lime stone
of 14
All materials on our website are shared by users. If you have any questions about copyright issues, please report us to resolve them. We are always happy to assist you.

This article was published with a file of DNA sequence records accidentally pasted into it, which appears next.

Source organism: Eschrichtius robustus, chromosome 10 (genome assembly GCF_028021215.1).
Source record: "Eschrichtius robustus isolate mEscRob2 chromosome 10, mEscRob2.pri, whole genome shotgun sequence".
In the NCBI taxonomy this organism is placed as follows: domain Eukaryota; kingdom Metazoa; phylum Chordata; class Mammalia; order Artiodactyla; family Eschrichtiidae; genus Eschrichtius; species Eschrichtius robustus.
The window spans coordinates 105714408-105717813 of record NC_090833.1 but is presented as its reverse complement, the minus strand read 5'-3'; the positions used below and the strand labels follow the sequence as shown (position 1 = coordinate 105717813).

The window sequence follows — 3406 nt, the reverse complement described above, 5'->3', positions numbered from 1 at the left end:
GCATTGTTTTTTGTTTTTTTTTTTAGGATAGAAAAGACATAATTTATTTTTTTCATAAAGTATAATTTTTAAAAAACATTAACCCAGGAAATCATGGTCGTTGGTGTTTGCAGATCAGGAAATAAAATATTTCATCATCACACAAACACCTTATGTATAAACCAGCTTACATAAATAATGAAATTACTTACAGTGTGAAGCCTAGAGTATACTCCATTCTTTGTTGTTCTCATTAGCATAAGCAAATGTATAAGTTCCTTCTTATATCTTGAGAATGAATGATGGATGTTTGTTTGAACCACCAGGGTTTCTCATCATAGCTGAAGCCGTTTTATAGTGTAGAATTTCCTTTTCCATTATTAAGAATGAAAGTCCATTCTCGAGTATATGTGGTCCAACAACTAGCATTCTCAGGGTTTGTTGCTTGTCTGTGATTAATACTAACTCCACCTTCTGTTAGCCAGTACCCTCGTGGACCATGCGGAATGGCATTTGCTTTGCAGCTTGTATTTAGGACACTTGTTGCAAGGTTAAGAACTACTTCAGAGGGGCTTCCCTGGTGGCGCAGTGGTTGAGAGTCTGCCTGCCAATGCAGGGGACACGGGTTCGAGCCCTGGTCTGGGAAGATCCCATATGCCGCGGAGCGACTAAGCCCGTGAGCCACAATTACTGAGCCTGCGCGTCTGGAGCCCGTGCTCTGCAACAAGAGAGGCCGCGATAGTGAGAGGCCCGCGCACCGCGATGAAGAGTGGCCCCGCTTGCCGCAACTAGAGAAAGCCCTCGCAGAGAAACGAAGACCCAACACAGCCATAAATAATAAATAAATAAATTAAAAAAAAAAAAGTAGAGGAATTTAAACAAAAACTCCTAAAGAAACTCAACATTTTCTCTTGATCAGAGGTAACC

Related Documents